No, no problem. No problem at all other than that what I had to tell was factual, dammit, and despite what Dr. Giles had postulated I couldn’t see how the facts would ever recover from a fictionalized treatment. But I was torn enough by the pros and cons that I weaved and bobbed, noting that it was the rather sudden and unexpected career change and that I just needed just a little time to think about it.
Ms. Doubletree finally rescued me. “Well, I see no harm in your working on this project from whichever angle you choose this summer.” This was actually the first thing that she’d said other than the obviously over-stated, “Good to meet you.” The faint hint of a mischievous sparkle darted across her eyes. “Of course, if by the start of the semester you are convinced that your work is too weak to be good fiction and must be presented as history instead, I shall nonetheless insist on reading your manuscript and offering my opinion.”
So the queen had spoken, and so it was decided. There being nothing left to discuss, after another round of shaking hands and speaking closing clichés, the meeting broke up and we left.
I was just about to turn the corner when Ms. Doubletree called me back. “Oh by the way, Mr. Schuster. Are you free next Wednesday evening?”
“Yes ma’am, as far as I know,” I ventured, opting for the truth since I didn’t know if I should lie or not. Was this woman coming on to me? It didn’t seem likely; I have my good points, but being so sexually attractive that older women stop me in the hall to proposition me is not one of them. But if not that, then what? Involuntarily my legs tensed, ready to flee, while the scientific part of my brain noted that massive amounts of adrenaline was coursing through my veins, intoxicating The Marquis to the extent that when all of this was over we would probably faint.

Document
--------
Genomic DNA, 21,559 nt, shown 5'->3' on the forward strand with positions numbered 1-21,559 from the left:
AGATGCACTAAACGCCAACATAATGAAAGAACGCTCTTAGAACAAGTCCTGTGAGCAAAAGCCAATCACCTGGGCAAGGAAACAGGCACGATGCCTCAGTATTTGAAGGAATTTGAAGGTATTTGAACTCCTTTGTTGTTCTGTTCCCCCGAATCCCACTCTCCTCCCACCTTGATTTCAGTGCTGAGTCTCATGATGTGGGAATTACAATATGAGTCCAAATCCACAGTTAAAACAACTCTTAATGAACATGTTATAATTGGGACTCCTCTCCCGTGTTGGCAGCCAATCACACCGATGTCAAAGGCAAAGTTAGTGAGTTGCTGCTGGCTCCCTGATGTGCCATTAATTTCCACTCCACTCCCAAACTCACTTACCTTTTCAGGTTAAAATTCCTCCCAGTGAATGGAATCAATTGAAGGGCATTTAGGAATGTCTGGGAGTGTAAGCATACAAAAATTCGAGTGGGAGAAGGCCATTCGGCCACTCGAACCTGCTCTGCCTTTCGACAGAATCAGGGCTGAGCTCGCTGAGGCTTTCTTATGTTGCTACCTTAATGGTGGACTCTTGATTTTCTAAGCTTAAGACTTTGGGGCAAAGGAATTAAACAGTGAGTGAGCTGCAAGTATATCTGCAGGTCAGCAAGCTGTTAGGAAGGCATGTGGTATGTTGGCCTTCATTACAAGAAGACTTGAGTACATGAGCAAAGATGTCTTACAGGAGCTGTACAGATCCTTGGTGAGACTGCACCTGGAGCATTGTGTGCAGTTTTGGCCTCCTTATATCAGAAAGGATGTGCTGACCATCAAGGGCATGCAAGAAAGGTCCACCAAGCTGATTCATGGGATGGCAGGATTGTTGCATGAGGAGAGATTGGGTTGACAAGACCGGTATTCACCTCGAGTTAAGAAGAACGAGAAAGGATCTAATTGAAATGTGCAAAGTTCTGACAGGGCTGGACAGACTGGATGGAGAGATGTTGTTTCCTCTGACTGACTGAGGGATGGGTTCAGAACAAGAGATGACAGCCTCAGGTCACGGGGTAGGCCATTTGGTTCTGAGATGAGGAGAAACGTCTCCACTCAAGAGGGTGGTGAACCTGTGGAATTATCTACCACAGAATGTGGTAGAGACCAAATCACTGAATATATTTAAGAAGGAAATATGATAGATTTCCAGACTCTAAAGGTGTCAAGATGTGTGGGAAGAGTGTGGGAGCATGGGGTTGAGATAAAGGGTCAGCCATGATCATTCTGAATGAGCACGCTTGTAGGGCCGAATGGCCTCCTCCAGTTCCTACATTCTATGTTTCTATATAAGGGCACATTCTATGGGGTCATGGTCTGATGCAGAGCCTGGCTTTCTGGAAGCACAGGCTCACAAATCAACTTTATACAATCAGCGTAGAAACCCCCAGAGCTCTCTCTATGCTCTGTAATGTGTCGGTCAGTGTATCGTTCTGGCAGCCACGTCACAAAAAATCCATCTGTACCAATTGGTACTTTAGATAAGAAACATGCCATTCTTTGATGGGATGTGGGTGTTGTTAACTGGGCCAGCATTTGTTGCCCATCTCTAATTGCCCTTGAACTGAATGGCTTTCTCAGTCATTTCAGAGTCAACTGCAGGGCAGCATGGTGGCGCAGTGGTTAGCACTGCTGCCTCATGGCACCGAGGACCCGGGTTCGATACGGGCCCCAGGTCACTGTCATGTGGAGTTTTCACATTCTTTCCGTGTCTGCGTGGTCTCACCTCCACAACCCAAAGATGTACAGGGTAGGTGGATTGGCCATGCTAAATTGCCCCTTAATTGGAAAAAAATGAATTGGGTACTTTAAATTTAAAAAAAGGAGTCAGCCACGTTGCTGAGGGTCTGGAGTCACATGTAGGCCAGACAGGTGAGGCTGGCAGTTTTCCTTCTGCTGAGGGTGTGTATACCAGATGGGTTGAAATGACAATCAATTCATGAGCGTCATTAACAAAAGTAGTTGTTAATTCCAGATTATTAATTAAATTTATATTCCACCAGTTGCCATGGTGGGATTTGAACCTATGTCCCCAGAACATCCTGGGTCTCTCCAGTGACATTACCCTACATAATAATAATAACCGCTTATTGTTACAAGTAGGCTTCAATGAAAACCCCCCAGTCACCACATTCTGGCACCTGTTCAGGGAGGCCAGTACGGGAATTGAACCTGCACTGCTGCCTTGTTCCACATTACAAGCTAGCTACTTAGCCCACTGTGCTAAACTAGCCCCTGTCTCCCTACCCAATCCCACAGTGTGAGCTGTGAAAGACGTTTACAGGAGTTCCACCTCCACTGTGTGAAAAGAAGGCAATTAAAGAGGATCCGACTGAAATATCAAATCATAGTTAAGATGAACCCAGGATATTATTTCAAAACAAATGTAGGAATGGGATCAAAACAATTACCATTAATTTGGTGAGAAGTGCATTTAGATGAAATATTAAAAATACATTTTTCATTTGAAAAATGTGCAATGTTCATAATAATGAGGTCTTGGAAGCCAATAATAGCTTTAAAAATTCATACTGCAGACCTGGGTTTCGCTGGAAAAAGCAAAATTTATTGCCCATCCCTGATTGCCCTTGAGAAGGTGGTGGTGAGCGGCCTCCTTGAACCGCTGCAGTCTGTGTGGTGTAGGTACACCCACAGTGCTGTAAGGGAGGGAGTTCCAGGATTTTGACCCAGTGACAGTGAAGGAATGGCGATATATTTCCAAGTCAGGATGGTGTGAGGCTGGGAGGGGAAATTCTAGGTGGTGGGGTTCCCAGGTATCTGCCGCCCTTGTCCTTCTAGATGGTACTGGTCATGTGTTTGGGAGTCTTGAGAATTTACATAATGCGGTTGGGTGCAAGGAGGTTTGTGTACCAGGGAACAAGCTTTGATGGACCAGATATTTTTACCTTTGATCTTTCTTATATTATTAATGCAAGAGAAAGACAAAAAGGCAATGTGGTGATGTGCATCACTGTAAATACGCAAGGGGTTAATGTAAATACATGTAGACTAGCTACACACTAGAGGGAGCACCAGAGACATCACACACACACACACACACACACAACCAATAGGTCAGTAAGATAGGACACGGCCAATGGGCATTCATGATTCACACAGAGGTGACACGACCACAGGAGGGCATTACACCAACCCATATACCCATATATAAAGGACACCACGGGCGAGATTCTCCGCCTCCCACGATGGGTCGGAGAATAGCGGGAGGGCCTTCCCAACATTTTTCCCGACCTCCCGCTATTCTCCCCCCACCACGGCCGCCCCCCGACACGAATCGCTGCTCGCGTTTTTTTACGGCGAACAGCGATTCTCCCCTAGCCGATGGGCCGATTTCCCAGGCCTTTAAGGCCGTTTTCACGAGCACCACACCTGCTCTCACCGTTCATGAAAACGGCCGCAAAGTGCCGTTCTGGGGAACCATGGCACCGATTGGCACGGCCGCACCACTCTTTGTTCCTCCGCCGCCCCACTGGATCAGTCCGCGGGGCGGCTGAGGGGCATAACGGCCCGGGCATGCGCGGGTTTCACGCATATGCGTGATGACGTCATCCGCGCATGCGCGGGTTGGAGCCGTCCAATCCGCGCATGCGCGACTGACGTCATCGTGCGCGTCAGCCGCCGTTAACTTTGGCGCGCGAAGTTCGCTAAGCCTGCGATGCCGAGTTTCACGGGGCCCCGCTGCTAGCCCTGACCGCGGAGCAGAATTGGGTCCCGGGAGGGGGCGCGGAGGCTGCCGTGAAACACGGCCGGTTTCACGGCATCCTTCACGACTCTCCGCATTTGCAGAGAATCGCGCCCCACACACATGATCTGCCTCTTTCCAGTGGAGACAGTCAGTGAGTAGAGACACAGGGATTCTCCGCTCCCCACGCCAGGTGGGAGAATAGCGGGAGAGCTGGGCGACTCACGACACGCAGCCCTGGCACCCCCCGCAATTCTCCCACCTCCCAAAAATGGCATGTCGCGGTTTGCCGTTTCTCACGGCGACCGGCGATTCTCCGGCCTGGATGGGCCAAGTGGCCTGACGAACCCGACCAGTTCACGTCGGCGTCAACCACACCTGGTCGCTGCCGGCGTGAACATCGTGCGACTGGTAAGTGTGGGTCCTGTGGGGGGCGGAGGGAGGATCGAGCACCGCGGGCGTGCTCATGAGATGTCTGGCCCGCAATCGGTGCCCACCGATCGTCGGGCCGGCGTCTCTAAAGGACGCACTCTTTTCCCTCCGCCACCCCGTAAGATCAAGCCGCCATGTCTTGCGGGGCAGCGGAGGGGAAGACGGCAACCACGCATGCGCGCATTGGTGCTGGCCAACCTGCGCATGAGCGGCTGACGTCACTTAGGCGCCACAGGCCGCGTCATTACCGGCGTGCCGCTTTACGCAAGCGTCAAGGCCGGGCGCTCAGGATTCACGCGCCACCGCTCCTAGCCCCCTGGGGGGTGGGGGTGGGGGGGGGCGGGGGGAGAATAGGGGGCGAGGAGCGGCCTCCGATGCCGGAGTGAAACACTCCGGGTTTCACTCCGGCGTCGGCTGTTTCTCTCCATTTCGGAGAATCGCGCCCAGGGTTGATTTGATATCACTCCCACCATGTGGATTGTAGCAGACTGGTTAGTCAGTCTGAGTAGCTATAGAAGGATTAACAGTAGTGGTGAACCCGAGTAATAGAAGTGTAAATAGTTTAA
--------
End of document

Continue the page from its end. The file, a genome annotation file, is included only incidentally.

“Then I would like for you to come by and address my creative writing class on a topic of your choosing. Doesn’t have to be long or formal. Oh, and don’t call me ma’am. You’re not an English professor; there’s no need to act like one.”
I was so shocked at her unforeseen mandate that the caveats and excuses I made up came out sounding like, “Sure, I’d be happy to.” At least, I guess that’s what happened. Either that or I said, “I’m sorry, I couldn’t possibly do that on such short notice,” but she heard what she wanted to hear. Or she chose to ignore me completely. Whatever the reason she obviously presumed my agreement, because without any further conversation she turned and left.